Emotional triggers for a more impactful customer experience


This is a guest post by Ralph Wunsch who is working as a web publishing consultant for Writebrain, a blog analytics tool. 

It is often said that a way to someone’s heart is through their stomach. While this old proverb may seem specific to cooking, it’s actually a metaphor for giving someone a pleasant experience that warms their heart.

In this case, working your way to someone’s “stomach” is a good advice, especially to those whose job is to create meaningful experiences that touch your customers’ hearts.

“The way to a customer’s heart is much more than a loyalty program,” said Valeria Maltoni, a renowned strategist that helps organizations tell their story and create better customer experiences.

Maltoni also added “Making customer evangelists is about creating experiences worth talking about.” And it’s true: complicated “loyalty” programs that benefit only the seller could even be the cause of negative customer experiences.

In the age of the consumer, it’s not enough to have an innovative product. You need to have carefully designed customer experiences that trigger positive emotional responses to have the edge over the competition.

Why Emotional Triggers Matter in the Age of the Consumer

Jim Blasingame accurately describes the shift of power from the seller to the buyer in his book The Age of the Customer: Prepare for the Moment of Relevance. He says that the way to success is no longer just about being competitive, but also about being relevant to your target customers.

And there’s recent evidence to support Blasingame’s theory. A 2015 study showed that there’s a strong connection between a brand’s reputation and its “emotional connection score” – or how many of its customers associate the brand with a certain emotion.

This focus on delivering personalized customer experiences matters now more than ever to businesses. Human emotion plays a major role in building an exceptional CX, and making use of emotional triggers to evoke certain emotions is one of the most effective ways of building an exceptional customer experience.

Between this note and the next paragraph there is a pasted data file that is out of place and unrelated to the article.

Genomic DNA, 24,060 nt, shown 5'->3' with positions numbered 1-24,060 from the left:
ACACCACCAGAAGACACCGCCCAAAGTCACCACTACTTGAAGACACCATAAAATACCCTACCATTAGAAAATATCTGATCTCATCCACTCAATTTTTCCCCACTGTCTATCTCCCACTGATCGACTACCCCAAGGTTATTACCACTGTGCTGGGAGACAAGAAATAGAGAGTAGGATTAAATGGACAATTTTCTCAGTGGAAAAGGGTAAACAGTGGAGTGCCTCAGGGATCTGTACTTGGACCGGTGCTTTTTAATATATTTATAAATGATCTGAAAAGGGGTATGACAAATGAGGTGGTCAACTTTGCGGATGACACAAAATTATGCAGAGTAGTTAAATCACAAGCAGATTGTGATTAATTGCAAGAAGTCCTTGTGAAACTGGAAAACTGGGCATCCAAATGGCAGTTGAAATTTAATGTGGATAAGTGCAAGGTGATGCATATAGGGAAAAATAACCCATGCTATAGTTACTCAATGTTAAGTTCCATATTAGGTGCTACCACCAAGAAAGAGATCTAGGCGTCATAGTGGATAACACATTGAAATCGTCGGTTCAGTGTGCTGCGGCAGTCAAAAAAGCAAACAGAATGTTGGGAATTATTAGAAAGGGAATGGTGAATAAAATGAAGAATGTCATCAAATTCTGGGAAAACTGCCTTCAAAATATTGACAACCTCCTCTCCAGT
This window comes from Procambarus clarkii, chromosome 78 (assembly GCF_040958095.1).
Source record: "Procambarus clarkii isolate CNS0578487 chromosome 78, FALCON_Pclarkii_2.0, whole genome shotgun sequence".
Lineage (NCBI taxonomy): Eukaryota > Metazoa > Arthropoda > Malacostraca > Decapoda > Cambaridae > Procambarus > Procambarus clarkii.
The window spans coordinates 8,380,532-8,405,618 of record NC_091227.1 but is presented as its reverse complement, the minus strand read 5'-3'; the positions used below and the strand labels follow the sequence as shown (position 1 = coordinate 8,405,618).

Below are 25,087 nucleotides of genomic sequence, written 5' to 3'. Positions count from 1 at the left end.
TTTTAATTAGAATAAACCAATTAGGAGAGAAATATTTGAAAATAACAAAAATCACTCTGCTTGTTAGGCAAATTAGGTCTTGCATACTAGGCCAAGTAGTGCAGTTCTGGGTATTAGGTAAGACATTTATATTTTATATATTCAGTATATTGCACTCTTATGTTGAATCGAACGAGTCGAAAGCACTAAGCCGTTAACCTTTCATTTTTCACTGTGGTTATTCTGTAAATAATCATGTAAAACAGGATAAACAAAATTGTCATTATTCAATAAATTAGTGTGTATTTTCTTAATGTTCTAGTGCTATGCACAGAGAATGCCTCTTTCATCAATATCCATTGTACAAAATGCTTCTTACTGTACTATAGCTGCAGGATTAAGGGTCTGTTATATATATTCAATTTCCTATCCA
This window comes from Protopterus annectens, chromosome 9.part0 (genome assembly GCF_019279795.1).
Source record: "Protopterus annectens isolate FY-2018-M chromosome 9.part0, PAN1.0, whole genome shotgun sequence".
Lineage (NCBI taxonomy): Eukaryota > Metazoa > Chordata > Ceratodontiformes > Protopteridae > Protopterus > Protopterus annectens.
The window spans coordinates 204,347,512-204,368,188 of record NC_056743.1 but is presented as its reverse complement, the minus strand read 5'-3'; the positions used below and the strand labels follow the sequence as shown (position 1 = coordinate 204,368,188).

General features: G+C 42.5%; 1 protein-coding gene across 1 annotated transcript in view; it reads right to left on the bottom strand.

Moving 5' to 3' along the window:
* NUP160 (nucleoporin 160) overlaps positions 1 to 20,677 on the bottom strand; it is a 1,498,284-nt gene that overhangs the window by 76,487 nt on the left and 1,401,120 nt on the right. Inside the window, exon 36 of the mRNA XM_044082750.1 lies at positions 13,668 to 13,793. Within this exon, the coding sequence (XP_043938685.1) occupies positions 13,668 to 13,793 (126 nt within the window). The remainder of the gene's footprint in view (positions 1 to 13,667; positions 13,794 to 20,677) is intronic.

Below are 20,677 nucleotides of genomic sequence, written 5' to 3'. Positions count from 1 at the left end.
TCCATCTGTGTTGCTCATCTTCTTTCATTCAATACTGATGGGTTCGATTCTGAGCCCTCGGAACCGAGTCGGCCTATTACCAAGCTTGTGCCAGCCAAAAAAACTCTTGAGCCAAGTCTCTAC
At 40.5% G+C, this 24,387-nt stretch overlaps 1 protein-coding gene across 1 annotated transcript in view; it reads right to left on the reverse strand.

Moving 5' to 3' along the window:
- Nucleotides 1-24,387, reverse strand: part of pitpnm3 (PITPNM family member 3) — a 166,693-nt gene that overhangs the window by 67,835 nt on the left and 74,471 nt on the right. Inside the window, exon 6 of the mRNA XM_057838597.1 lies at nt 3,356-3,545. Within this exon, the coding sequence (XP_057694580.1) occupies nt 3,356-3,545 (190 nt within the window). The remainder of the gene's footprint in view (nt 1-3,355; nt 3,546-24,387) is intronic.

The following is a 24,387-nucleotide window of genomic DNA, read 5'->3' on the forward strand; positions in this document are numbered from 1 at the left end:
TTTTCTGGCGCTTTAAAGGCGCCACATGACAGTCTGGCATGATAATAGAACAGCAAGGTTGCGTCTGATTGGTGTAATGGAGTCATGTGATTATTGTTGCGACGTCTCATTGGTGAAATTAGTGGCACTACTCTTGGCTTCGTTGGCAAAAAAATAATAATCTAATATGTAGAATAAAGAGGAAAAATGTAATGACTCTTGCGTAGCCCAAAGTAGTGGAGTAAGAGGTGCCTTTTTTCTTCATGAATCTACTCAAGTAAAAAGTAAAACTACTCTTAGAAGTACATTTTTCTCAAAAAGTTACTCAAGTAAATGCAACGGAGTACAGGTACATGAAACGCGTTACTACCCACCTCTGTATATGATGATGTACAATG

But what are these emotional triggers and how can you apply them to your business? Read on to learn five emotional triggers that are essential to improving your customer experience, as well as some real-life examples on how you can apply them on your own business.

1. Belonging

The adage “No man is an island” isn’t timeless for nothing. Maslow’s hierarchy of needs classifies man’s feeling of belonging as one of the strongest human emotions. This is why a lot of companies take pride in being a “family” to establish this bond that motivates its employees.

In customer experience, a good example of this emotional trigger can be seen in HP’s latest holiday ad, which tells a heartwarming story of two sisters who rediscovered the true meaning of the holidays.

The advertisement subtly promotes their product, but it’s clear that its focus is on evoking the spirit of belonging, so their customers can associate that positive emotion with their brand.

2. Anger

Anger is an emotional trigger that is best used when you want your target customers to take immediate action, usually for a cause.